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Showing 11 results

Richard Randolph’s Letter “To The Public,” 29 Mar. 1793

To the PUBLIC MY character has lately been the subject of much conversation, blackened with the imputation of crimes at which humanity revolts, and which the laws of society have pronounced worthy of condign punishment. The charge against me was spread far and wide before I received the smallest...

Martha Jefferson Randolph to Elizabeth Trist, [ca. 1 Oct.–31 Dec. 1807]

This will be delivered to you My Dearest Friend by Mr. Robertson a young gentleman of uncommon merit and abilities. he is going to reside amongst you in a public capacity and where there is so much bad will be a comfort to your honest republican heart. I did not know untill late in the evening...

Ann C. Morris to William B. Giles, 7 Feb. 1815

I wrote to Mr Eppes a few days ago requesting him to call on you and read the packet which I took the liberty of forwarding, to your care, last week. By this day’s mail I send (in three packages) a copy of my...

Ann C. Morris to William B. Giles, 17 Feb. 1815

I did not intend imposing on your patience again, but, am anxious to know whether all the packages, which I took the liberty of forwarding to your care, reached Washington. If not, I shall obtain another copy of Mr R’s letter, determined it shall be seen in Virginia with a copy of my Answer. It...

Ann C. Morris’s Statement Regarding William B. Giles, 14 Mar. 1815

Early in 1790 I derived an exalted opinion of Mr Giles from an estimable young man by the name of Harrison. At different times I heard of Mr Giles defending me amid the fury of Enemies, not for my sake, because indeed our acquaintance was too slight, but in a way which evinced much benevolence of...

Ann C. Morris to William B. Giles, 22 Mar. 1815

It is unnecessary to describe the amiable Mrs Carrington to one who has ever been acquainted with her. Mrs Randolph (formerly Miss Beverley) is an ornament to human nature. Neither my husband or self can yet call to mind my ever having said Mr Randolph was particularly attentive to me at any...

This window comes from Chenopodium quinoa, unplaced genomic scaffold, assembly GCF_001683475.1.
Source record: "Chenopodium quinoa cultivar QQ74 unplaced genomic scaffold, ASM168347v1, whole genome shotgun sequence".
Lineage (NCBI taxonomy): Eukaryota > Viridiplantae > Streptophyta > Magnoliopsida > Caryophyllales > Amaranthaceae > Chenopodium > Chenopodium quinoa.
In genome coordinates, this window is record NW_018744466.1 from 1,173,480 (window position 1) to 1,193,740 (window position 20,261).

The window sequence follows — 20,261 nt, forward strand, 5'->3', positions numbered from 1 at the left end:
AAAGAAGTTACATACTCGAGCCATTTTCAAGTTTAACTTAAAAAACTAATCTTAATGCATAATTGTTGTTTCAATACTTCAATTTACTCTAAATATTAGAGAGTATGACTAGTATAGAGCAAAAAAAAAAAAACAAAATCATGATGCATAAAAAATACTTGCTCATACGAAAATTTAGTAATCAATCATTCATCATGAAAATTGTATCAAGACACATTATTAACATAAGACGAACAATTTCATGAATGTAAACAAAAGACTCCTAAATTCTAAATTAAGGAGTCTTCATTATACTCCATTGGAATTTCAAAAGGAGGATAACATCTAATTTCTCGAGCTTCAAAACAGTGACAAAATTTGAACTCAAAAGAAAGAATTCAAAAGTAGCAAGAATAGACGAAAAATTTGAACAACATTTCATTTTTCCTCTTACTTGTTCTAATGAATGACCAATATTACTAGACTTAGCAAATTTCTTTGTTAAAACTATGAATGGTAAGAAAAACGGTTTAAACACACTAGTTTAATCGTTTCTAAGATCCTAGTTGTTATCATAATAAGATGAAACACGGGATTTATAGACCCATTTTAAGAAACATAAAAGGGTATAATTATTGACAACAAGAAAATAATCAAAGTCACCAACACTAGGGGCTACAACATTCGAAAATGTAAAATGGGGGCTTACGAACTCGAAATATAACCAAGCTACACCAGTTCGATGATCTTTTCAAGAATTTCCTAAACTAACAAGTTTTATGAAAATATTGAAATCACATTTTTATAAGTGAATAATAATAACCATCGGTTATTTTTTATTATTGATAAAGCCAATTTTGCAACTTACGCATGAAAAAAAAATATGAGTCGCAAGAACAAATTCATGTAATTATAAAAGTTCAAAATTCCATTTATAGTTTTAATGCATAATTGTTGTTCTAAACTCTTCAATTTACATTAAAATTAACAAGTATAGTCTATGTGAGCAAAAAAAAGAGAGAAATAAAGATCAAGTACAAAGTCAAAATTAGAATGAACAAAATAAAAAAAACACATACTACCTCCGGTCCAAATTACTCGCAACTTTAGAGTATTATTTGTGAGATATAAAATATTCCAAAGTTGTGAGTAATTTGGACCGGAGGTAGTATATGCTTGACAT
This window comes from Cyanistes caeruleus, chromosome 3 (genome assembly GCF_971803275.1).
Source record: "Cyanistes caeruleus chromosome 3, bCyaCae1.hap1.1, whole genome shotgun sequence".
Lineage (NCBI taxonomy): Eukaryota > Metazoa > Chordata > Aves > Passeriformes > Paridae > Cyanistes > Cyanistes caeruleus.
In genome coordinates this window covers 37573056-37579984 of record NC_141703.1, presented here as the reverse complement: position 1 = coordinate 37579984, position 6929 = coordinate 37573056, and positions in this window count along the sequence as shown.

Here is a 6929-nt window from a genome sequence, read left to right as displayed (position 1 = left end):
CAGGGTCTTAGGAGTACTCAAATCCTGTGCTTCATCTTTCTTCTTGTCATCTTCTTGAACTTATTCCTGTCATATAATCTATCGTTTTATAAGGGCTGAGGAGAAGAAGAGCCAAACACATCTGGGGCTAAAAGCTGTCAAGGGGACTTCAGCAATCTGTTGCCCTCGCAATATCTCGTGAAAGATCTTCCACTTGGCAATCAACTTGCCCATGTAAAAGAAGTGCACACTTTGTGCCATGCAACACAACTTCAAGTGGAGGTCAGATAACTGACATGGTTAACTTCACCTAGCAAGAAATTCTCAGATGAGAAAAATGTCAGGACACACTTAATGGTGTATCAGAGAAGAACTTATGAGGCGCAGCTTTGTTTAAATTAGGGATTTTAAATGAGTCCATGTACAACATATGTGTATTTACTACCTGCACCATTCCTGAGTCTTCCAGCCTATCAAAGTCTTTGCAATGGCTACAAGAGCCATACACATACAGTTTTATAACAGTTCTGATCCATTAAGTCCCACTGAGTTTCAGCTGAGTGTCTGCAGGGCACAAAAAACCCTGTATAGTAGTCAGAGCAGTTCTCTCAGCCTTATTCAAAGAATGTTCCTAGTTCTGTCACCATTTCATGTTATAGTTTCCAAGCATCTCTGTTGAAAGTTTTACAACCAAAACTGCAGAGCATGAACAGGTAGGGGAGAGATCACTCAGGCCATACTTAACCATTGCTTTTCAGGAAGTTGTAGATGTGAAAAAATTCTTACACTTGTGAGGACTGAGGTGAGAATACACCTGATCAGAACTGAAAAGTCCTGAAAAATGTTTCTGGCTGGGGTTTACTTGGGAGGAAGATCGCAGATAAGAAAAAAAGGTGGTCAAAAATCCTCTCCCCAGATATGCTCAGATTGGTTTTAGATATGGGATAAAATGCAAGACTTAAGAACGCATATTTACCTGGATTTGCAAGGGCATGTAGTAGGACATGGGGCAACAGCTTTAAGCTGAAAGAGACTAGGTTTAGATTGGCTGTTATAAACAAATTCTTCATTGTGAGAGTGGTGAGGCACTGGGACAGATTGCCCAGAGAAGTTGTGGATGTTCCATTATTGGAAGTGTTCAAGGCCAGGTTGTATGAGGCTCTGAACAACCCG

Martha Jefferson Randolph to Elizabeth Trist, 31 May 1815

I believe it is better My Dear Mrs. Trist to let you take my apologies for granted, than to engross a page of the few letters I do write with so uninteresting a subject; and really I could say nothing that ought to excuse a silence of two years. I have been sincerely...

Lafayette to Robert B. Taylor, 21 Aug. 1826

By the time when mr Hall is Returned to Norfolk, we shall Approach the Anniversary day of a Celebration which Has Been Marked With Numberless tokens of kindness to me and with My Very particular obligations to You, my dear general. Nor Can I forget the Reception, So flattering and Affectionate,...

Nicholas P. Trist to James Madison, [5] Oct. 1826

With a caution that my slowness and total inexperience in the duties of which the board of Visitors tender me the discharge, will probably call for a full measure of indulgence; and with the grateful feelings which the mark of confidence is calculated to inspire, I accept the opportunity...

Martha Jefferson Randolph to Ellen W. Randolph Coolidge, [ca. 22 Oct. 1826]

I recieved your letter dearest Ellen after a very sick night, occasioned I believe by a walk of about 20 minutes on the terrace, and although it has left me extremely languid, yet as the subject of it will admit of no delay I will try and recall to memory as many of the circumstances which have...

Nicholas P. Trist to James Madison, 28 Oct. 1826

Your letter found me engaged with the papers relating to Mr Jefferson’s memoir. As I could not therefore immediately attend to it without pretermitting these; and as the time for communicating the report was distant enough to admit of a little delay, I contented myself with sending you word,...